Canadian teacher on country number five

Nicole Adams brings rich global perspective to Rocky River second graders

by Josh Whitener

Nicole Adams, right, encourages her students to think globally. Josh Whitener/UCW photo

MONROE – Nicole Adams always wanted to be a teacher, but little did she know she would get the chance to teach in five different countries on four different continents.

After teaching in England, Uganda, New Zealand and Canada, the native of Trenton, Ontario, is bringing a rich global perspective to her second-grade students at Rocky River Elementary.

Adams first spent time overseas studying in Australia as an exchange student while working on her teaching degree, followed by a visit to England. Because teaching jobs in Canada are hard to find, Adams decided to apply to teach in England and spent two years there as an international educator.

Following three months of volunteer work in South Africa, Adams secured a teaching job at an international school in Uganda. For two years, Adams taught students of more than 50 different nationalities, including diplomats’ children and children of high-class Ugandan families.

“That was just so cool to have kids from all over the world,” Adams said.

Subsequently, she spent another two years teaching in New Zealand, which she loved.

In 2010, Adams returned to Canada and taught for one year at a school on an Indian reservation – the only teaching job available.

After a trying year dealing with difficult students, Adams applied to the Visiting International Faculty program. She considered working as a VIF teacher several years prior, but due to the poor economy, the program was not accepting any new teachers at the time. Fortunately, Union County was bringing in a wave of VIF teachers for the 2011-12 school year, which led Adams to Rocky River Elementary.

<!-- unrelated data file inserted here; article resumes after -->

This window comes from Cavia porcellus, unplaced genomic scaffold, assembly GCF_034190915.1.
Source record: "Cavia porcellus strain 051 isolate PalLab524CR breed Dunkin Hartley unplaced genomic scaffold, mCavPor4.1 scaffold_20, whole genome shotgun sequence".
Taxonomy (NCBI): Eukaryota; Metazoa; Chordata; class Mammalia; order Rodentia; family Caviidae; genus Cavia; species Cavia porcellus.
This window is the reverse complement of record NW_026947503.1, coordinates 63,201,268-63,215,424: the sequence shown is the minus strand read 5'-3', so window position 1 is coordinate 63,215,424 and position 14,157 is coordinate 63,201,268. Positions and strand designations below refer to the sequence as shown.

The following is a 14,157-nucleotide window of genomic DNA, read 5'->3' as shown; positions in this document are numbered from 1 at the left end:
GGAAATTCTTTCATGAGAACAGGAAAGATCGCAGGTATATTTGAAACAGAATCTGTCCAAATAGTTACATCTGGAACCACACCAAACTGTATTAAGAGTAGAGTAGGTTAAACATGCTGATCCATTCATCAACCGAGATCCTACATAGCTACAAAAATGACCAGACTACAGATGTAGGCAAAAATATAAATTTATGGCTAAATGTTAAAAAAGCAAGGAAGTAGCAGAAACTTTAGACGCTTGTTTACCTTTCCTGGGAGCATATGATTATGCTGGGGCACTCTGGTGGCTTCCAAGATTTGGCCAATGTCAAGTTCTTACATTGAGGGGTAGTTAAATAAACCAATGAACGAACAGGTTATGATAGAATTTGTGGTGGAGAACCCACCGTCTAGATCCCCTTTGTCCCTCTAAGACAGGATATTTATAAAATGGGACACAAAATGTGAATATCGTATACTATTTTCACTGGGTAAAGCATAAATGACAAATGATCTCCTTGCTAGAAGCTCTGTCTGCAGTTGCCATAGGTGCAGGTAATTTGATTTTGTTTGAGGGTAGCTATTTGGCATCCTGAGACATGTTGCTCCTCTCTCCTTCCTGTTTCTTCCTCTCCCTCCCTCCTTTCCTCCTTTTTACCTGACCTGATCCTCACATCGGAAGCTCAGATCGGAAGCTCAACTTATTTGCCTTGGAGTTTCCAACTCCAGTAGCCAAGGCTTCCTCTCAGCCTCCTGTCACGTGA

“I’d gone off to all around the world, but I hadn’t really explored much in North America,” she said. “It was time to start seeing a little closer to home, so I gave the States a shot.”

After experiencing so many different cultures, coming to America was fairly easy. But she had to adapt to using a stricter curriculum and less inquiry-based learning.

In her previous teaching experiences, Adams incorporated more projects and interactive learning in the classroom, as opposed to the heavy emphasis on testing here in the States.

Based on her experiences, Adams believes the inquiry-based learning is more effective and would like to see more of that incorporated into American education. “(In the States), it’s test, test, test, and not every kid does well on a test,” she said.

Having taught virtually all elementary school subjects, Adams tries to incorporate a little bit of global learning into each different subject. Her students have adopted Australia as their country to study for the year. They’ve compared landforms of different countries and continents. They’ve also worked on their language arts skills through reading postcards from their “traveling friend” (several of Adams’s contacts throughout the world who send postcards from their own country).

“We’re not trying to do something big and huge on top of something else, but trying to take what we’re already having to do and just bring the global (perspective) into it,” Adams said.

Adams said she has thoroughly enjoyed the North Carolina weather and being close to the mountains and the beach. An avid hiker, she frequently drives 40 minutes to hike at Crowder’s Mountain, and has enjoyed playing on a soccer league.

The thing that has impressed Adams the most about education in North Carolina is the dedication the teachers show to their students and their job.

“Teachers here work harder than I’ve ever seen teachers work anywhere,” she said.

Adams plans to return to Canada at the end of the school year. Although she isn’t sure what the future has in store, she undoubtedly will take what she learned here in the States wherever she goes next.

“It’s been a great experience,” she said. “I’m glad I came for that, and for the people I met.”

Featuring our Visiting International Faculty
Union County Weekly is shining the spotlight on some of our school’s teachers taking part in the Visiting International Faculty program. Teachers from across the world can join the program and be placed at a school in the U.S. for a few years as part of a cultural exchange for both teachers and students.

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